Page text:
30 Days of Writing, Day 15: How I Learn Programming Languages and Technologies

Over the past few months I’ve learned a lot of different programming languages and web development techniques: ReactJS/“modern” JavaScript, Redis, Domain-Driven Design, Elixir/Phoenix, and AWS/Chef/Docker. While I’m still at various levels from newbie to intermediate, I think I’ve gotten a better grasp of how to learn new technologies now. Here’s how I did it:

  1. Devote a few hours reading about the possible use case of that technology. For 2018, my goal was to expand to full-stack status (front-end framework to Rails to servers). I read a ton about React and AWS before I started coding.

  2. Find someone you can ask questions. For React/Javascript, it was my friend Aaron. For Elixir/Phoenix, my friend Norman. You can also find a lot of helpful people in Slack channels and subreddits. This is very important because you can learn the technical details of things but it’s really faster if you have a guiding compass so you can have some structured learning. If I didn’t ask questions to my homies, I would just by spraying and praying and falling down into a rabbit hole of blog posts and Github repositories.

  3. Get a book or something to add to your structured learning. I bought Full Stack React for ReactJS (used another person’s credit card, actually, but it’s all good lol) and some lessons from A Cloud Guru for server management. Each of them cost about 20 dollars each. While this is expensive in Filipino terms I know that I can make it up if I learn the skill. For me, spending money is a proof of stake and helpful evidence that I’ll be investing my time in learning that skill. Also it adds to the structured learning thing that I was talking about.

  4. After figuring out some things/becoming “sort of fluent” with that new technology, it’s time to test it out. Don’t worry about tests and whatever. Just go YOLO-style and code. Ideally you should have a project for each technology that you have. So for me it’s Daryllxd/a web and command-line application I use to manage my life. For Elixir I also tried to make a Habits app. I’m still interested in Elixir but right now I’m concentrating on Ruby to get a job.

  5. When you’re hacking away, get feedback from people. Constantly ask people in subreddits and Stack Overflow and Slack and in real life for feedback. Remember that the goal of learning is to put things in your brain and be fluent in that technology. Once that tech is in your brain it doesn’t matter where you learned it from. Honestly for this one I think it’s important to not have an ego. Remember to get your self-worth not from the code but from your ability as a learner. I don’t mind looking like an idiot right now because I put in the work every day anyway. So it’s just all about a matter of being patient and getting maximum learnings per day.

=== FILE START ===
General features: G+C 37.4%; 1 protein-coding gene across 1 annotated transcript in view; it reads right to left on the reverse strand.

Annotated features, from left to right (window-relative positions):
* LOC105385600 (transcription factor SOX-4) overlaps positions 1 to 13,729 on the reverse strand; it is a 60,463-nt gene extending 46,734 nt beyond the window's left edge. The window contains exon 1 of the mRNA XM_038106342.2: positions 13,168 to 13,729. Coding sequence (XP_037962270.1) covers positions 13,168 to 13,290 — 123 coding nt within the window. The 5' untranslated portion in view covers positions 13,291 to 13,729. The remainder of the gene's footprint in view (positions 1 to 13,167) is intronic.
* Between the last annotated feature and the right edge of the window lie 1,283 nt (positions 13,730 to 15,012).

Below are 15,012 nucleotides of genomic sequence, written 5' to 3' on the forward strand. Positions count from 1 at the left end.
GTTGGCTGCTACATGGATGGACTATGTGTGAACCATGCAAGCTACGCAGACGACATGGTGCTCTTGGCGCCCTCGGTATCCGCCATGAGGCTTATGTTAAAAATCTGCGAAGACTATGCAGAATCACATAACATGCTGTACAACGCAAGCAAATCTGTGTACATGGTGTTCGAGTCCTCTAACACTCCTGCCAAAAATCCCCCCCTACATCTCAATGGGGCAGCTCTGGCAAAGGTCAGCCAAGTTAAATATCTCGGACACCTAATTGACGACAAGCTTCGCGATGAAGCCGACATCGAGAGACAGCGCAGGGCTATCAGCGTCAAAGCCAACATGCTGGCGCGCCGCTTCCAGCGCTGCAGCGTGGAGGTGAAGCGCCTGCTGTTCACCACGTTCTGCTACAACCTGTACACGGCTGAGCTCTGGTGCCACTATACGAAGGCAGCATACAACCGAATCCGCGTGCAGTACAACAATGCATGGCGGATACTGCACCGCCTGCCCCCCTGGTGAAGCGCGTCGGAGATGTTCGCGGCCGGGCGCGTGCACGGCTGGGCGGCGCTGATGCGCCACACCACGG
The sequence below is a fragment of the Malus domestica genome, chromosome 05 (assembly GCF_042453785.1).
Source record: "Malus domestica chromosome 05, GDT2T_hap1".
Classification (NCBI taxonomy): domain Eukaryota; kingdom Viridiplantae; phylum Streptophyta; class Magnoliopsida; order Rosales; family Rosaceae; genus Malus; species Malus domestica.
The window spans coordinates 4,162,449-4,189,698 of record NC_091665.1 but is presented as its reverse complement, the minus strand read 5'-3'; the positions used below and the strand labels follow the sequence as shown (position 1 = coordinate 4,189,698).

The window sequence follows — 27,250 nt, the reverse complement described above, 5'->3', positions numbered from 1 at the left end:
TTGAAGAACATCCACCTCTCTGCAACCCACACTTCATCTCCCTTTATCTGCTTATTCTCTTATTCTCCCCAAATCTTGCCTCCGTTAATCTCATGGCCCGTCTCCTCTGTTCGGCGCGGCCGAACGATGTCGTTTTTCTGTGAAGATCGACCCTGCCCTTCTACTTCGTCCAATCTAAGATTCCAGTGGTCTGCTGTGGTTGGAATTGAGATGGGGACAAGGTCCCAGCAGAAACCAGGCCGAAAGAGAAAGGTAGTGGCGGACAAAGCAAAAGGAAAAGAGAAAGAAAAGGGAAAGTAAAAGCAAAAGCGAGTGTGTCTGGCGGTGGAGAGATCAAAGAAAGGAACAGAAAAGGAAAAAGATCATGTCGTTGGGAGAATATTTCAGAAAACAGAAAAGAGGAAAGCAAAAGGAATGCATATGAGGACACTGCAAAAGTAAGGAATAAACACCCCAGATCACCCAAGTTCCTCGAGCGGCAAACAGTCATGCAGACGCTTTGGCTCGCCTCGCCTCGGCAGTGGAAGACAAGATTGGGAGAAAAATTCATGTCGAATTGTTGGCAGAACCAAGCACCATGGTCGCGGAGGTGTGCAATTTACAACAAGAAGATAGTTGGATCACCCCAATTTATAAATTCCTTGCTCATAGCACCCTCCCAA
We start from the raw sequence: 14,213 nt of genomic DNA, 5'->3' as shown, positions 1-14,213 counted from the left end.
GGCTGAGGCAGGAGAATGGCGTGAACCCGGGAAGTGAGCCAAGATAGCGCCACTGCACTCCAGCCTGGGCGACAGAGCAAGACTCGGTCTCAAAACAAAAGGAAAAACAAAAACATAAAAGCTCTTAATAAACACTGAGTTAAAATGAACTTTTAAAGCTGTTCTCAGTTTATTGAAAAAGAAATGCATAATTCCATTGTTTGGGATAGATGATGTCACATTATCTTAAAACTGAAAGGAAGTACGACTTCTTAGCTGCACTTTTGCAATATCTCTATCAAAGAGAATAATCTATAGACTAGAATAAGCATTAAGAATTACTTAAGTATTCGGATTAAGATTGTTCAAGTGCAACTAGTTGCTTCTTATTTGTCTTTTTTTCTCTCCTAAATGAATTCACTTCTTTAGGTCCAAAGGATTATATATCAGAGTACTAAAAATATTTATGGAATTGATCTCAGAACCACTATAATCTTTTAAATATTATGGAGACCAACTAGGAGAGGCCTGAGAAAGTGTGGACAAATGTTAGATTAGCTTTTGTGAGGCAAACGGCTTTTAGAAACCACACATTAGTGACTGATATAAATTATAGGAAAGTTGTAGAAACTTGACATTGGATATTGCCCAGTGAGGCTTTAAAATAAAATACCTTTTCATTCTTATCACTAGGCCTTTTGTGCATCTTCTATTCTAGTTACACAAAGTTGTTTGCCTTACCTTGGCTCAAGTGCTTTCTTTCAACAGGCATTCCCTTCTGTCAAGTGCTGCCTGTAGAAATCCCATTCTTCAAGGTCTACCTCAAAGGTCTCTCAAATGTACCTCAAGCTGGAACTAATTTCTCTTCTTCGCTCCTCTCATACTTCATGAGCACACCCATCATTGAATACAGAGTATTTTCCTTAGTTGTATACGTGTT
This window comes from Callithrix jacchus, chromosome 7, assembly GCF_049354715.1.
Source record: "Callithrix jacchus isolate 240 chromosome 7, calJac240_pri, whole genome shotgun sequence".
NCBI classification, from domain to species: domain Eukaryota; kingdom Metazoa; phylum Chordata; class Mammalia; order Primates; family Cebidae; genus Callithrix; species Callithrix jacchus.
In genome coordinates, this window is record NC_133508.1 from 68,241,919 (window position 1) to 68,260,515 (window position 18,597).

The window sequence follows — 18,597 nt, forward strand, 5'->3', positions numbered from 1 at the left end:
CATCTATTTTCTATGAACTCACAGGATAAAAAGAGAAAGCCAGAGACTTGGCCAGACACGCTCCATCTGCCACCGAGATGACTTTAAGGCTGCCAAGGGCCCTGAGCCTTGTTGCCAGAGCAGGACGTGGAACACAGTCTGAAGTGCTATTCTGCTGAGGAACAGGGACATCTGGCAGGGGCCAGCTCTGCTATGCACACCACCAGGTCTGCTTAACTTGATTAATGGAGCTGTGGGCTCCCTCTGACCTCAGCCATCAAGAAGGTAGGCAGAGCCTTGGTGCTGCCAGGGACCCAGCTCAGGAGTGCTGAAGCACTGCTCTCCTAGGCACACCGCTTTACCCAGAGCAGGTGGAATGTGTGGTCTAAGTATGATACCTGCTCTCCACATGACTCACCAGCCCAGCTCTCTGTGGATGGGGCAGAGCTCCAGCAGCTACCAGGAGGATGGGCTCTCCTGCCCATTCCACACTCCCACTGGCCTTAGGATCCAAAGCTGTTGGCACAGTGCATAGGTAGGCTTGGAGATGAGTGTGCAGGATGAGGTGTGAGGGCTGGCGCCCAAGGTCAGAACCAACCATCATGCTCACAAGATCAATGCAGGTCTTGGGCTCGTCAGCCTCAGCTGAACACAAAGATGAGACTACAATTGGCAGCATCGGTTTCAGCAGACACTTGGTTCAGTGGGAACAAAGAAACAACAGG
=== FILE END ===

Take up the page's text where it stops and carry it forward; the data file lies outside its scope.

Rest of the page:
6. Have a “TIL” or Today I Learned repo or document or whatever. Just somewhere where you can measure your progress. I have one, https://til.daryll.codes. I like having that because it’s like a written log of “your progress”. When you get to 30 or so entries you’ll love writing on there periodically. I have 250+ entries and I’m very proud of those.

  7. Trust the process. Embrace the suck. Make mistakes. You have to love making mistakes because that’s how you will learn. When I was first learning out databases, I think it took me more than an hour to connect to a database with C#. That’s all good because I never made that same mistake again. Just keep on putting the work boys. That’s how you “get good”.

Okay, that was it. Just an addendum, find a place where you can do your deep work in. It’s very hard to learn things if you’re constantly interrupted. Find a quiet place and turn off your phone so you can put 2-3 hours of focused work in. Anyway, that was that. I’m still trying to refine my learning patterns and trying to string together days of productivity. See you!